Russia on Thursday said it will not support a UN Security Council proposal calling for a one-month humanitarian ceasefire in Eastern Ghouta, Syria unless some changes are made.
The Security Council convened earlier in the day to discuss the situation in Eastern Ghouta – a suburb of Damascus under siege by forces of the Bashar al-Assad regime – and submit a proposal.
If the proposal is accepted, a ceasefire will be enforced within 72 hours, humanitarian aid convoys will be allowed access and medical evacuations will begin 48 hours later.
Describing the proposal as "not realistic", Russia's Permanent Representative to the UN, Vassily Nebenzia, claimed that "thousands of terrorists" remain in Eastern Ghouta and its fight against terrorism would continue.
"There is no agreement on the proposal," Nebenzia added. "We will submit some amendments."
In response, US Representative to the UN's Economic and Social Council Kelley Currie accused Russia of blocking "any meaningful effort" to stop the bloodshed in Eastern Ghouta.
Additionally, Sweden's Ambassador to the UN Olof Skoog said humanity has been tested in the Security Council and that they bear a great responsibility to end the crisis in Syria.
US Undersecretary General for Humanitarian Affairs and Emergency Relief Coordinator Mark Lowcock also noted that in the past 24 hours, 50 civilians have been killed and 200 injured and seven hospitals have been targeted due to ongoing conflicts and airstrikes in Eastern Ghouta.
Lowcock emphasized that fighting against terrorism would not legitimize in any way attacks against civilians.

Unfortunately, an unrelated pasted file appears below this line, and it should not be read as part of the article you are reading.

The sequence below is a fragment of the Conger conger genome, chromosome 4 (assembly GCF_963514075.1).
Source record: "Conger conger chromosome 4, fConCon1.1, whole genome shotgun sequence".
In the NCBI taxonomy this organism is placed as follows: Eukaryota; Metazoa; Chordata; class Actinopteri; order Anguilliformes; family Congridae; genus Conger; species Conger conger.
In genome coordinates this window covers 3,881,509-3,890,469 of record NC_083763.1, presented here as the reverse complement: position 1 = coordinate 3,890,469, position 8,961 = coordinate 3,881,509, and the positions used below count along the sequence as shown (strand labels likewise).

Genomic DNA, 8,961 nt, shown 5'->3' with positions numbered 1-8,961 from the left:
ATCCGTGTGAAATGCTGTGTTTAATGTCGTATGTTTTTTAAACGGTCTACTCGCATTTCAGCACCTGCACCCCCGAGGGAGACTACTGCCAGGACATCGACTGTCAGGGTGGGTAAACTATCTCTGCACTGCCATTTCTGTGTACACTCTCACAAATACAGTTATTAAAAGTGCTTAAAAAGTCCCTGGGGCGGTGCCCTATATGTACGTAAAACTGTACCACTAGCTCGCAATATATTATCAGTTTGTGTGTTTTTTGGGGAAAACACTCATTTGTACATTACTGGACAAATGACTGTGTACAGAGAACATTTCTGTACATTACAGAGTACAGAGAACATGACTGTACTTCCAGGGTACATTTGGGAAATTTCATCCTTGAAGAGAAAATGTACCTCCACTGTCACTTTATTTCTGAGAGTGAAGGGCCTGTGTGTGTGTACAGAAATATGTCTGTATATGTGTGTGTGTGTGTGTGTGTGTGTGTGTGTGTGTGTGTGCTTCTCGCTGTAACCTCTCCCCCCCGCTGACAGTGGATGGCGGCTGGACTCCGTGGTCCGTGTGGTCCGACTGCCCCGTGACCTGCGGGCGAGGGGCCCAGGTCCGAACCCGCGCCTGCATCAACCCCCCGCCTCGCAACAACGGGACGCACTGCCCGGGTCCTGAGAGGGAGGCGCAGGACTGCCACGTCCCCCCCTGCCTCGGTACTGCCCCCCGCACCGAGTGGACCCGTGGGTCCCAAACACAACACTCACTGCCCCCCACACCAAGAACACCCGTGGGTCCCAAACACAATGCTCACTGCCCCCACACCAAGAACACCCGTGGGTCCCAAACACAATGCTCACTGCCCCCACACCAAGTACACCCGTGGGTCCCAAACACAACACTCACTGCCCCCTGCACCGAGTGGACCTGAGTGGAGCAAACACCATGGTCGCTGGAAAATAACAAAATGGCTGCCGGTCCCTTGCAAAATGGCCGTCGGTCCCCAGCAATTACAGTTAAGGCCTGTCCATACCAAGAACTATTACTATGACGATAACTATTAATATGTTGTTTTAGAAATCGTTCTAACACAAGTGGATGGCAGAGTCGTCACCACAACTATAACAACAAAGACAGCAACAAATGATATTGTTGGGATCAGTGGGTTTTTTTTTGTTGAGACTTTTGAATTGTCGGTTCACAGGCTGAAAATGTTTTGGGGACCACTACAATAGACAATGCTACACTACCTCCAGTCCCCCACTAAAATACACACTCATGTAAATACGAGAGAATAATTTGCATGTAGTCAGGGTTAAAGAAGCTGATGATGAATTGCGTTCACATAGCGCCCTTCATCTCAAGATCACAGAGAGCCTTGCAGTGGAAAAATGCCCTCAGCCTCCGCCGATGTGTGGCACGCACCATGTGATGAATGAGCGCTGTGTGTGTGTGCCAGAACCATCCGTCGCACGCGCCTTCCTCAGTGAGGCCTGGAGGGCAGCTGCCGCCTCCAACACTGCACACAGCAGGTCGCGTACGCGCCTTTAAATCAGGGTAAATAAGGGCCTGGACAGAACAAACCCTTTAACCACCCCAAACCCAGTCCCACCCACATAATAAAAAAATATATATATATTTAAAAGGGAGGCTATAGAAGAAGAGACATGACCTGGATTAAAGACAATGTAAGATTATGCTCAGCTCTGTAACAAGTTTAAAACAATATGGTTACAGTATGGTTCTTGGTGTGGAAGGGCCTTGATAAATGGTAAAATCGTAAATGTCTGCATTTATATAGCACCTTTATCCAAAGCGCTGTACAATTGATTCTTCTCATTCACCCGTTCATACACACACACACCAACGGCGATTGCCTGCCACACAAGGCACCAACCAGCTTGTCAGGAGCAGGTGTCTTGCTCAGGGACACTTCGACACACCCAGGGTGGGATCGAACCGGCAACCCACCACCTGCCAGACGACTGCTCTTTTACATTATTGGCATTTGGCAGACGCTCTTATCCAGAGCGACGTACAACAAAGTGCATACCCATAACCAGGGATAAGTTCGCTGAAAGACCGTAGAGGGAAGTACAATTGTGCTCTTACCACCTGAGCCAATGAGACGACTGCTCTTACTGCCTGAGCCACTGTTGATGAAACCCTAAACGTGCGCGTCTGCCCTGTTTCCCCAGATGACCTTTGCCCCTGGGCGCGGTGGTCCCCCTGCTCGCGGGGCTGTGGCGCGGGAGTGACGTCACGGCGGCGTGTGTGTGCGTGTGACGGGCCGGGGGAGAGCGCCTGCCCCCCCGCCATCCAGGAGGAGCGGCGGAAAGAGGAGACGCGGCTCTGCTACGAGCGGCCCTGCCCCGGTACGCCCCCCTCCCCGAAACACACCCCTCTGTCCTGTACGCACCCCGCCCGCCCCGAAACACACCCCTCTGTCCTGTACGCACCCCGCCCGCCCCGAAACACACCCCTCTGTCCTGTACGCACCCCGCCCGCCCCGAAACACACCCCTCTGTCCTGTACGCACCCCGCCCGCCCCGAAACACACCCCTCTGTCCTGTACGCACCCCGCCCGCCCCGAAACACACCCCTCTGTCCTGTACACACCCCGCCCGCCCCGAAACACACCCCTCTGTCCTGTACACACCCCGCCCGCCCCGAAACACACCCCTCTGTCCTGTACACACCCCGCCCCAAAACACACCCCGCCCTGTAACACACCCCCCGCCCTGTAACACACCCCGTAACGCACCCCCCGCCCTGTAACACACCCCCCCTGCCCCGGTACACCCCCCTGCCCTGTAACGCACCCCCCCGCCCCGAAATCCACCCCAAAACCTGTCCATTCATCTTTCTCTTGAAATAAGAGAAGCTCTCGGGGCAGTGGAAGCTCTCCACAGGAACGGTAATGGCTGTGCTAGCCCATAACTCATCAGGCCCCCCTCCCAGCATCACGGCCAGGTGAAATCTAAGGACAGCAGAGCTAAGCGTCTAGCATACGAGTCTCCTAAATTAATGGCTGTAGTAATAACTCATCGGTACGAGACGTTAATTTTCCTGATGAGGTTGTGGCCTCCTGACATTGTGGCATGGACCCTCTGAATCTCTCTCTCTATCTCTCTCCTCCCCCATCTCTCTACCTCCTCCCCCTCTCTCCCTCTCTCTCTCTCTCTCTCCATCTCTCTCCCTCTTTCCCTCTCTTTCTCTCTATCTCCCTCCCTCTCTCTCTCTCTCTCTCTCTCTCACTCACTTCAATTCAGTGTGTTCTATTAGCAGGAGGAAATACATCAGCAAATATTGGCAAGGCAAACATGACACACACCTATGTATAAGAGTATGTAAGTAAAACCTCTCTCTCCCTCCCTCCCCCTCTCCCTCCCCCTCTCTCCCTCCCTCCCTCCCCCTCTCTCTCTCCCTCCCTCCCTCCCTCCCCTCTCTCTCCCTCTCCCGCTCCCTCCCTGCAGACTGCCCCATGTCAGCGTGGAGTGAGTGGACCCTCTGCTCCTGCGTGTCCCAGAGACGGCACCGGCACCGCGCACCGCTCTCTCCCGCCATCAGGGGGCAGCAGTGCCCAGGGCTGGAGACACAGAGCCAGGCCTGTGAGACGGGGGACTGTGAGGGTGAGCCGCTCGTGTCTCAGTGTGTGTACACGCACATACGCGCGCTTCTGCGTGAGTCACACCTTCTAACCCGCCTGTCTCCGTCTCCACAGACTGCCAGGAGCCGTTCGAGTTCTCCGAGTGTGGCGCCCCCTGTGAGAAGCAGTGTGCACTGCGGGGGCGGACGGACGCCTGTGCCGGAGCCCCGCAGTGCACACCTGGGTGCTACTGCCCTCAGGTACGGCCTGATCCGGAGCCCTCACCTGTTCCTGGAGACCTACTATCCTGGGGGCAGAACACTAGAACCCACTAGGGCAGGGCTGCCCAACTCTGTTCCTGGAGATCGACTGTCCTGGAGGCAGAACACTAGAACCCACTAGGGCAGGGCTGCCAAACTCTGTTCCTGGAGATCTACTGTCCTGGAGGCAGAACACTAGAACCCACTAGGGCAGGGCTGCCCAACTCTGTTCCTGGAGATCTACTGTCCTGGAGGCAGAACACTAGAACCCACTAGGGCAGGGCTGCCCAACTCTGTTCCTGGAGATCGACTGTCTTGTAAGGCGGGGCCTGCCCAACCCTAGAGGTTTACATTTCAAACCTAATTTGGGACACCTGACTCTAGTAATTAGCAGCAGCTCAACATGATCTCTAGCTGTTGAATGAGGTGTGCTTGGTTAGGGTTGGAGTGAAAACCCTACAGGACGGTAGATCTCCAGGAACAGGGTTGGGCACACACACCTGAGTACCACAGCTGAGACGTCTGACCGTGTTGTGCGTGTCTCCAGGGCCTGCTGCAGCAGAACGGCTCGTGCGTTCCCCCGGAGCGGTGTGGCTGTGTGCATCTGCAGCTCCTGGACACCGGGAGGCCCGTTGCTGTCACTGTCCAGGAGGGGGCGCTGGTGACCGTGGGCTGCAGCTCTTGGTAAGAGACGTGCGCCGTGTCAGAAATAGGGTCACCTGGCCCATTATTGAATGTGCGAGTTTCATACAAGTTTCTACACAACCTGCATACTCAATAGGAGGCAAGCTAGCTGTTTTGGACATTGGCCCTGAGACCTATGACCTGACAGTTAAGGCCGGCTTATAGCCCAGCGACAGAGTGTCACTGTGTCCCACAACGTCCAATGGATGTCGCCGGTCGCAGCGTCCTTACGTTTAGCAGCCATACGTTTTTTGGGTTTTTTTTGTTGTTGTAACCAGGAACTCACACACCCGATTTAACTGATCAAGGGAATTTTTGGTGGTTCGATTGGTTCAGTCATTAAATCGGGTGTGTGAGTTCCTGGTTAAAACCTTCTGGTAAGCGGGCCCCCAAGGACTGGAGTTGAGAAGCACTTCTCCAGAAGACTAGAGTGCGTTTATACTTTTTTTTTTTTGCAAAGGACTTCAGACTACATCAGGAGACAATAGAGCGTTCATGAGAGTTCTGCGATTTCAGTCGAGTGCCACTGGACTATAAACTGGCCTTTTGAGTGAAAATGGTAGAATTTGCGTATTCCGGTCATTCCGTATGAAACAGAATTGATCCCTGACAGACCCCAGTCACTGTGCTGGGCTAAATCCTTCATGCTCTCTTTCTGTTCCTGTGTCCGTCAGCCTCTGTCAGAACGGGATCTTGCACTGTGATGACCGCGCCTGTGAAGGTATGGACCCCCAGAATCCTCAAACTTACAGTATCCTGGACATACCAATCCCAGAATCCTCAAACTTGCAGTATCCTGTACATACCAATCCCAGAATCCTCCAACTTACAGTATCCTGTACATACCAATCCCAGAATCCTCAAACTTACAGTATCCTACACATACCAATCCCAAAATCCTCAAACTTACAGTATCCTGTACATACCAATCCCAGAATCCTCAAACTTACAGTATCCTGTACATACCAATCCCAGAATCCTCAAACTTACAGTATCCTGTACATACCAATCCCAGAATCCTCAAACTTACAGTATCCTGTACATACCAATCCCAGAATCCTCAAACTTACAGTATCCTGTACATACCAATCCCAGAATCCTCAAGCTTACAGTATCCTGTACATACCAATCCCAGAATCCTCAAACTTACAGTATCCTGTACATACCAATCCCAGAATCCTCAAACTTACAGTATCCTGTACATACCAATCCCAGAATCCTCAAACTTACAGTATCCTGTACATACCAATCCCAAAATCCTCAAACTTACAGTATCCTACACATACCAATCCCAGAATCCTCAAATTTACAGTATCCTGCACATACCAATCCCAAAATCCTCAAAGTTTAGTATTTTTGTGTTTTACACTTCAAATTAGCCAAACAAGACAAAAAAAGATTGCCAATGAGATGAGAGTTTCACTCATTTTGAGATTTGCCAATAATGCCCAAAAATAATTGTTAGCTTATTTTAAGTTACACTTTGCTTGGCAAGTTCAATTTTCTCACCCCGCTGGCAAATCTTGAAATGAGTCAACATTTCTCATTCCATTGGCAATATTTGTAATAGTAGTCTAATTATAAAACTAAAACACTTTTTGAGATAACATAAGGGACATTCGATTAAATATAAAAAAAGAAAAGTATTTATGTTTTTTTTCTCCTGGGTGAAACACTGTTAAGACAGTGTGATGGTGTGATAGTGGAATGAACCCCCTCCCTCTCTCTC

"This is hell on earth," Stephen Hickey, UK Acting Deputy Permanent Representative to the UN, said of the crisis.
"The scale of human suffering and destruction is unbearable. The suffering of the Syrian people, while primarily the responsibility of the Syrian regime, brings shame on all of us in this Council."
While the meeting was taking place, a demonstration was held to draw attention to the humanitarian situation in Eastern Ghouta in front of the UN Headquarters.
Eastern Ghouta has been under siege for five years and humanitarian access to the area, which is home to 400,000 people, has been completely cut off. Hundreds of thousands are in urgent need of medical attention.
In the past eight months, forces of the Assad regime have intensified their siege of Eastern Ghouta, making it nearly impossible for food or medicine to get into the district and leaving thousands of patients in need of treatment.